Over the last week I've had the pleasure of revisiting the assessment plans we put in place at my prior institution, as it prepares to submit its SACS fifth-year report. I pitched in by doing some number crunching. The topic of the Quality Enhancement Plan (a SACS requirement for a program to improve teaching and learning) is writing effectiveness. This is a popular topic for QEPs, and I tried to make a list of such institutions a while back. A common problem is how to assess success.
In this case, the program spanned three initiatives with a range of assessment activities, including the NSSE, internal surveys, and qualitative assessments. For assessing writing, there are multiple types of assessments, but I'm just going to focus on the "big picture" assessment here: the Faculty Assessment of Core Skills (FACS) piece. I've written about the general method on this blog many times, and you can find an overview in the manuscript Assessing the Elephant, although the most recent results aren't in there yet.
The FACS surveys faculty opinions about individual students' writing abilities, provided that they have opportunity to observe such (not necessarily teach it or even count it for a grade, however). The scale for reporting is tied to the idealized college career (pre-college work, fresh/soph level work, jr/sr level work, work at the level we expect of our grads), and represented here on a 0-3 point scale. Getting the data is trivially easy and basically free. We started in fall 2003, and by now there are over 25,000 individual observations recorded on over 3,000 students (about a fourth of these on writing).
The graph above shows three cohorts, controlled for survivorship, each over four years. The error bars are two standard errors. One trend is that the first two years have plateaus, after which growth looks linear. In order to look at the quality of the data, I also graphed the average minimum and maximum ratings, combining the three cohorts.
This shows a consistent half-point average difference across eight semesters of attendance. That's not bad, and reliability statistics show that raters match exactly about half the time, far more than could be the case randomly. At my current institution, I've been getting even better numbers for some reason.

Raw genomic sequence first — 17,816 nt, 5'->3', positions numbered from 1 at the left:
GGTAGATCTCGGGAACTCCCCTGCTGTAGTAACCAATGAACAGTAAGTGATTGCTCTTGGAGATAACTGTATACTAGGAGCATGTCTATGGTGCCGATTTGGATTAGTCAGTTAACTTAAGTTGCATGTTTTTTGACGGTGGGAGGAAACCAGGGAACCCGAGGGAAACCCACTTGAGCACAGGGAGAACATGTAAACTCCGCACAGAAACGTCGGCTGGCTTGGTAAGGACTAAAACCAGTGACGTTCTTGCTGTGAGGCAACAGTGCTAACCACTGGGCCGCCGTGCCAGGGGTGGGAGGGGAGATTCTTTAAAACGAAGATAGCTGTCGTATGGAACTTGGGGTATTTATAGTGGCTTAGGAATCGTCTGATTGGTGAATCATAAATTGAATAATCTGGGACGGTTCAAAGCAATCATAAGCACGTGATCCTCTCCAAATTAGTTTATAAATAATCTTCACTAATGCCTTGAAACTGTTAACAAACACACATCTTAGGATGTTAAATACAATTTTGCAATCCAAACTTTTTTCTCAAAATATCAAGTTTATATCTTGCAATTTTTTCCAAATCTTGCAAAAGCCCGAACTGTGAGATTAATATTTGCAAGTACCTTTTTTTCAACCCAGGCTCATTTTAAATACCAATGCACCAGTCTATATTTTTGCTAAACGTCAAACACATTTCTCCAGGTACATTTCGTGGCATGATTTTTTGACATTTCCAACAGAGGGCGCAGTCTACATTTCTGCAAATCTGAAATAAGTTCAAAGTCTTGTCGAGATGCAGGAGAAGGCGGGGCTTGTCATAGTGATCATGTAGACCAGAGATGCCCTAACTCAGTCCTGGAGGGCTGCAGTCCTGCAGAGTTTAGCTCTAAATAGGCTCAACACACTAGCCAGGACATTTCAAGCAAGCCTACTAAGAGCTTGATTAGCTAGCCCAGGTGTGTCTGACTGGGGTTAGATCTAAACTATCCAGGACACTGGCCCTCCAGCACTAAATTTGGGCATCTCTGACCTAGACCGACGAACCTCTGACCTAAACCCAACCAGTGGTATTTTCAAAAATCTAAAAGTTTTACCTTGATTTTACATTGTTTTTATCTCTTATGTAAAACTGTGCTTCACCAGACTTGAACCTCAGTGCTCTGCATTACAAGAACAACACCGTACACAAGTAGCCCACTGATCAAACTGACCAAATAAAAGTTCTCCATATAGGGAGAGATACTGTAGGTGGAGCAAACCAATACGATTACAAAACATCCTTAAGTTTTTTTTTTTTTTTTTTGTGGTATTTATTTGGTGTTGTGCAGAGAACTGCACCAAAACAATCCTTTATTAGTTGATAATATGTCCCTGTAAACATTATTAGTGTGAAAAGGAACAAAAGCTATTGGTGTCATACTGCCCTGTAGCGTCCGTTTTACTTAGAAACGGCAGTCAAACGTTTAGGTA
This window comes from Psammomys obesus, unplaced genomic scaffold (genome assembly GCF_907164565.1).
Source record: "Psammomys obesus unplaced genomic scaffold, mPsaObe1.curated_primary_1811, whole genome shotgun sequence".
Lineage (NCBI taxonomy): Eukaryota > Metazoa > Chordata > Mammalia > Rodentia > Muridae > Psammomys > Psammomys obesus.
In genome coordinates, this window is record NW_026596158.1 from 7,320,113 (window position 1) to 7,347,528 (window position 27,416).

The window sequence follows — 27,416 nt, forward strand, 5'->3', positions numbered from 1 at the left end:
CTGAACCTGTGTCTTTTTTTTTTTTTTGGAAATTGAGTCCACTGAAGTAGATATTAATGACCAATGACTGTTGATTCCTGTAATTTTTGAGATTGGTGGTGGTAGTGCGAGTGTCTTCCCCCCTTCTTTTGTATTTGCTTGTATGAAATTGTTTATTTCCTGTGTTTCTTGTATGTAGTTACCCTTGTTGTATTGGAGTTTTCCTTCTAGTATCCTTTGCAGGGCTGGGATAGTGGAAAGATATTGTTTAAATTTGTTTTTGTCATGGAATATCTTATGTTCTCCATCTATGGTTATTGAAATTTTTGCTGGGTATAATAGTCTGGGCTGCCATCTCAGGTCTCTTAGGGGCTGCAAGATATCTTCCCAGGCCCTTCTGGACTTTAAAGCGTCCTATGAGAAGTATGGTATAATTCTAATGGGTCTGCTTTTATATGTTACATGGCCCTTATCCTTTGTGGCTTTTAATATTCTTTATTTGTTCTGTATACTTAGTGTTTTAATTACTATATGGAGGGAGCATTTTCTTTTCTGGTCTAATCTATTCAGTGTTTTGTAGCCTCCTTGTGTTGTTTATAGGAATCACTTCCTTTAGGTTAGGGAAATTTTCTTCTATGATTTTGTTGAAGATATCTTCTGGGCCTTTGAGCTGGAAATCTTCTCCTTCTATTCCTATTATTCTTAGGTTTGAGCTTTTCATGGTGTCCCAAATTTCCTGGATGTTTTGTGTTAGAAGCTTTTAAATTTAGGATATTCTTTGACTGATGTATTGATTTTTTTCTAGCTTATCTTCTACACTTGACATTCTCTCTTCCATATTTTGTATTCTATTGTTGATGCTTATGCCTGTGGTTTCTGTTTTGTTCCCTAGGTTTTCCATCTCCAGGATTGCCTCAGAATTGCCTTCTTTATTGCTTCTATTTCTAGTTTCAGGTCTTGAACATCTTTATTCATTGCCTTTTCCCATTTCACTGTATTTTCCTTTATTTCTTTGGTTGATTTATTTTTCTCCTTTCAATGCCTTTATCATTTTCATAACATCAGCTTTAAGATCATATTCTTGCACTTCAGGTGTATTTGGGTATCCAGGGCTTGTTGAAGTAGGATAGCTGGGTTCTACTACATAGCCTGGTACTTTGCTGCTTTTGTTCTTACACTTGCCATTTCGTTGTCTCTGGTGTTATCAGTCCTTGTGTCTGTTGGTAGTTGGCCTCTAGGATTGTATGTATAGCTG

Although these graphs are nice, they don't actually show the effect of the QEP. That is, how do we know this growth wasn't happening anyway? This is the problem that will bedevil most QEP assessment efforts. In this case, one of the programs was to increase use and quality of the college's writing center.
This graph isn't mine; I took it with permission from the draft report. It shows the dramatic growth of the writing center use. (Student body size is around 1100, for comparison). The use of the writing center also gives us a kind of control group for studying increase in writing skill. It's not perfect, because conventional wisdom is that the students who use the writing center tend to be those who are told they need to, meaning their skills are perceived to be lower than their peers in general. We can compare the users versus non-users using FACS:
This shows that indeed writing center users started with about equal or slightly less assessed skill, but overtook and exceeded their peers over four years. It gets even more interesting if we disaggregate by entering (high school) GPA.
This is the majority of students, and it shows that, in fact, for this "B" and better students, use of the writing center corresponds to their being seen as better writers within a year, and that this persists. On the other hand, for those less-prepared students (per HSGPA predictor), the story is different.
Here, according to FACS scores, the conventional wisdom is true: these students really do start off with lower perceived skill level, and it takes a year to reach near-parity with their peers. But by the fourth year, they have surpassed them. Note the numbers on the scale: even with the jump at the end, these students are rated far below their HSGPA>3 peers, writing center or not.
The slopes of the lines show something we've noticed before: a so-called Matthew Effect, whereby the most able students learn the fastest. Compare the blue lines (non-writing center users) in the two graphs above. The higher HSGPA students increased by .81, whereas the lower HSGPA group increased by only .32. Use of the writing center for this latter group more than doubled this increase, to .84.
I'm generally skeptical of assigning causes and effects without a lot more information, but these results are very suggestive, and certainly do nothing to contradict a conclusion that the writing center use is pushing the better students to higher performance, while enabling the less-prepared students to steadily and dramatically increase their skill.